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Directors' knowhow is a monthly article, which highlights key rule changes, proposed changes and market updates so that you know what is coming down the track.

OECD cites QCA Code in its report on flexibility and proportionality in corporate governance

The Organisation for Economic Co-operation and Development (OECD) has published its report on flexibility and proportionality in corporate governance, which surveyed the corporate governance regulations of 39 countries from across the globe including the UK, the United States, France, Germany and Japan.

We are delighted to report that cites QCA Corporate Governance Code on both pages 14 and 80. There is also a case study on the UK's approach to the creation and governance of companies on pages 62 – 79.

Overall, the report found that company size and the listing status of a firm were the most common reasons for allowing flexibility and proportionality. This generally manifested itself in more flexible criteria regarding a company’s ownership and control structures, board composition and the general disclosure of information.

FRC publish review of smaller listed and AIM company corporate reporting

The FRC has published its review of smaller listed and AIM company corporate reporting.

It reviewed the reports and accounts of 40 smaller listed and AIM quoted companies. Overall, the FRC observed that the biggest improvements in disclosures related to APMs, and judgements and estimates. Furthermore, some companies enhanced their strategic reports by providing commentary on all significant matters.

Nonetheless, the FRC has provided recommendations on five topics:

Alternative performance measures (APMs) and strategic reports

Companies should:

  • Clearly define and reconcile APMs to the relevant IFRS numbers, accurately labelled and explained, and not given greater prominence than IFRS performance measures.
  • Ensure their business model explains how they make money and is consistent with other information contained in the annual report and accounts.
  • Discuss all material aspects of the business’s performance and financial position in the strategic report, including an explanation of relevant trends in balance sheet amounts such as pensions, and cash flows.
  • Tailor principal risks and uncertainties and ensuring they are reviewed and updated as circumstances change.

Pension disclosure

Companies should:

  • Disaggregate information on the assets held by the pension plan, including the bases of valuation.
  • Explain the basis on which the company is expected to benefit, where net pension assets have to be considered.

Accounting policies

Companies should:

  • Avoid boiler-plate accounting policies. Only relevant, tailored policies should be included.
  • Disclose revenue policies in sufficient detail so that users of the accounts are able to link them to, and articulate, the business model.
  • Focus on estimates with a significant risk of a material change to the carrying value of assets and liabilities within the next year, identifying the specific amounts at risk of material adjustment.

Cash flow statements

Companies should:

  • Provide high-quality cash flow information.
  • Identify investing and financing cash flows correctly, consistent with the IAS 7 definitions.
  • Be aware of the classification of unusual or one-off items in the cash flow statement.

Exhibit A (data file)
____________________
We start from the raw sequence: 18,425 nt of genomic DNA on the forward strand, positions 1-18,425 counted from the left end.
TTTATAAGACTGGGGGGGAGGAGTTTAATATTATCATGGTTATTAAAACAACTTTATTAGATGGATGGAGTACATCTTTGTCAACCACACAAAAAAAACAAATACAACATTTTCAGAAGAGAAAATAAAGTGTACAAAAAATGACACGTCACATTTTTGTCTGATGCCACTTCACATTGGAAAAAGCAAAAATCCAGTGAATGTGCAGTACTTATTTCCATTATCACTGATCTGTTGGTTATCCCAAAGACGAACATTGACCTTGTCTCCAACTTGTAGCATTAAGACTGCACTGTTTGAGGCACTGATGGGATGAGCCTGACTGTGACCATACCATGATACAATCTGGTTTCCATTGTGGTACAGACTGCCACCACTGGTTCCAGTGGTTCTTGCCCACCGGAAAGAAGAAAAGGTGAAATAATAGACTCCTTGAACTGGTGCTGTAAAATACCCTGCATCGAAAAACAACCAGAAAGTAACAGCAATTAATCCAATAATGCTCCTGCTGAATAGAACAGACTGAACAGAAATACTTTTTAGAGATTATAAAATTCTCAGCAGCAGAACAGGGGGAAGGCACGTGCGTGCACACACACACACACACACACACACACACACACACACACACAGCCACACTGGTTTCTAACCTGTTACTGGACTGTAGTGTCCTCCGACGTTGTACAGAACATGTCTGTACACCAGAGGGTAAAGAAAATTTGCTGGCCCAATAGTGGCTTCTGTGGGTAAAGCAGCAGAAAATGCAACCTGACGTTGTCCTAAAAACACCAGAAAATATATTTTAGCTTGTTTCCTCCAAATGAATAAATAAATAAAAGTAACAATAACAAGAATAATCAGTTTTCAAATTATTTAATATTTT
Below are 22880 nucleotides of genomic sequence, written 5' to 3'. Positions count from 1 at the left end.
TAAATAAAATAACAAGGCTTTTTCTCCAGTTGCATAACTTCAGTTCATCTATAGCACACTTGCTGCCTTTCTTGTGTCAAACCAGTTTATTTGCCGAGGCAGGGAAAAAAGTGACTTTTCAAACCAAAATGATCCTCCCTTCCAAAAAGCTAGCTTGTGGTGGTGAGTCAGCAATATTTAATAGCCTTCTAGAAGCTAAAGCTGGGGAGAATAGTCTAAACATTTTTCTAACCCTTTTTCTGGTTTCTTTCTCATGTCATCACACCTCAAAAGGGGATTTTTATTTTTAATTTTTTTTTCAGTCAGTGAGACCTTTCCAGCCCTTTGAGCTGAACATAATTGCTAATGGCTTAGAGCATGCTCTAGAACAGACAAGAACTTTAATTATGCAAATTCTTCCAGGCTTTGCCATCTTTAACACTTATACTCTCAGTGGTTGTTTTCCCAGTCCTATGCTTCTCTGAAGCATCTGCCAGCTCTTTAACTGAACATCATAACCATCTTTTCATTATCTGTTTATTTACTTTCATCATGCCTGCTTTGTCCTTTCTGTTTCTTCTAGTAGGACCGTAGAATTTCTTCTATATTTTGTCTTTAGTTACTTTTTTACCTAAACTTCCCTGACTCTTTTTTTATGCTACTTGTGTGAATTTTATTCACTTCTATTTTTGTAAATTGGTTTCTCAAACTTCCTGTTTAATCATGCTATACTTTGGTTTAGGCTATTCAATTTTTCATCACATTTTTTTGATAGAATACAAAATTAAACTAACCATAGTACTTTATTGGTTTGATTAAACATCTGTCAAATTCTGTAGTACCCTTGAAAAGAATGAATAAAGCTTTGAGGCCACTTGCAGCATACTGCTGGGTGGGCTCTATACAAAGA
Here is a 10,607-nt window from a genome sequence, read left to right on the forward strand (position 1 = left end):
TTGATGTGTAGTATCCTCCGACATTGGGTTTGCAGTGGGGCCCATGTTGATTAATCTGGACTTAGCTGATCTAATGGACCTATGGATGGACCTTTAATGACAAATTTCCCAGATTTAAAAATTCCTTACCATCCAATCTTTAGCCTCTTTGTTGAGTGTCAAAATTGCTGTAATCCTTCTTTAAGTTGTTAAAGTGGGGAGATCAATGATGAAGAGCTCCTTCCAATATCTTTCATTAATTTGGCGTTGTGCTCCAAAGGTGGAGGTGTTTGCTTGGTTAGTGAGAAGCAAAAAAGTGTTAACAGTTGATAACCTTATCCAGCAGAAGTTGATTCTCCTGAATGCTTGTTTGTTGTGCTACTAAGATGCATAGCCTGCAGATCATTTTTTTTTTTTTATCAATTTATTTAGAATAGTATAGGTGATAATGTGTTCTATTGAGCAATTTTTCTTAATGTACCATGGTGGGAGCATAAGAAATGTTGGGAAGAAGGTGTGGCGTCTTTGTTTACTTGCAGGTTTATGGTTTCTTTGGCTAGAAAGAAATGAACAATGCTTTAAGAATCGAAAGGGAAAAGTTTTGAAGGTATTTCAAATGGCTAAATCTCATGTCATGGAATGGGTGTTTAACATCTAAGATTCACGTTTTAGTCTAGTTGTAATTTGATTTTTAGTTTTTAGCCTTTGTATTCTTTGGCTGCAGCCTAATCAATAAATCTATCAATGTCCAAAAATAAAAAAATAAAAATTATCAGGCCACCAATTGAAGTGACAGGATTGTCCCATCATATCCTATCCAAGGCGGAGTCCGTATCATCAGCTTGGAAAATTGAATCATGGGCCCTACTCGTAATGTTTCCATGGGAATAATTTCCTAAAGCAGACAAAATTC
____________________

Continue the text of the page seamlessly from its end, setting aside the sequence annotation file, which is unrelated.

• Provide useful disclosures concerning financing and the impact of non-cash transactions on their liabilities.

Tax disclosures

Companies should:

  • Provide sufficient information to help stakeholders understand the company’s effective tax rate and the factors likely to affect it in the future.
  • Explain both large differences between the tax charge and tax paid, and significant changes in the prior year assessment of tax liabilities.
  • Disclose the tax issues that could have a material effect on the accounts, and quantify any material uncertain tax provisions.
  • Discuss the tax effect of exceptional or non-recurring items, such as the effect of an acquisition of a subsidiary with its own deferred tax assets and liabilities.

FRC encourages companies to improve quality of their reporting

The FRC has also published its annual review of corporate governance and reporting for 2017/18.

Corporate reporting

With respect to the strategic report. the review advised companies to:

  • Include a fair review of the company’s business that is balanced and comprehensive; and
  • Clearly present alternative performance measures, ensuring that they are reconciled to International Financial Reporting Standards (IFRS) and explained as required by ESMA’s guidelines which the FRC considers best practice for all companies.

Corporate governance and stewardship

The review noted that compliance with the UK Corporate Governance Code remains high: 95% of FTSE 350 companies report that they comply with all but one or two of the 55 provisions. However, companies need to improve their reporting on how the Code’s principles have been applied and not overly rely on the Code provisions. Explanations must be thoughtful and provide a clear rationale for the action the company is taking.

Companies should also disclose more detail about the nature of their board evaluations, findings and follow-up action.

Risk reporting and viability statement

The review encouraged companies to:

  • Enhance their viability statements by more clearly expressing how they have assessed their prospects and viability;
  • Select a viability period that reflects the nature of its business and be specific about why the period is appropriate; and
  • With respect to Brexit, provide disclosure which distinguishes between the specific and direct challenges to their business model and operations, from broader economic uncertainties.

Non-Financial Reporting

The review emphasised the importance of companies being more transparent. For example, they should explain how they engage with their stakeholders to understand and have regard to their interests or how they allocate capital resources for different purposes such as paying dividends and tax, and funding workforce pay and capital investment.

To support the review's findings, Paul George, the FRC’s Executive Director for Corporate Governance and Reporting, has also written an open letter to audit committee chairs and finance directors encouraging them to make improvements in key areas of corporate reporting, including key accounting judgements and estimates, eliminating basic errors and how companies have applied the Principles of the UK Corporate Governance Code.


Harvey Nash and Alumni publish fifth Board Report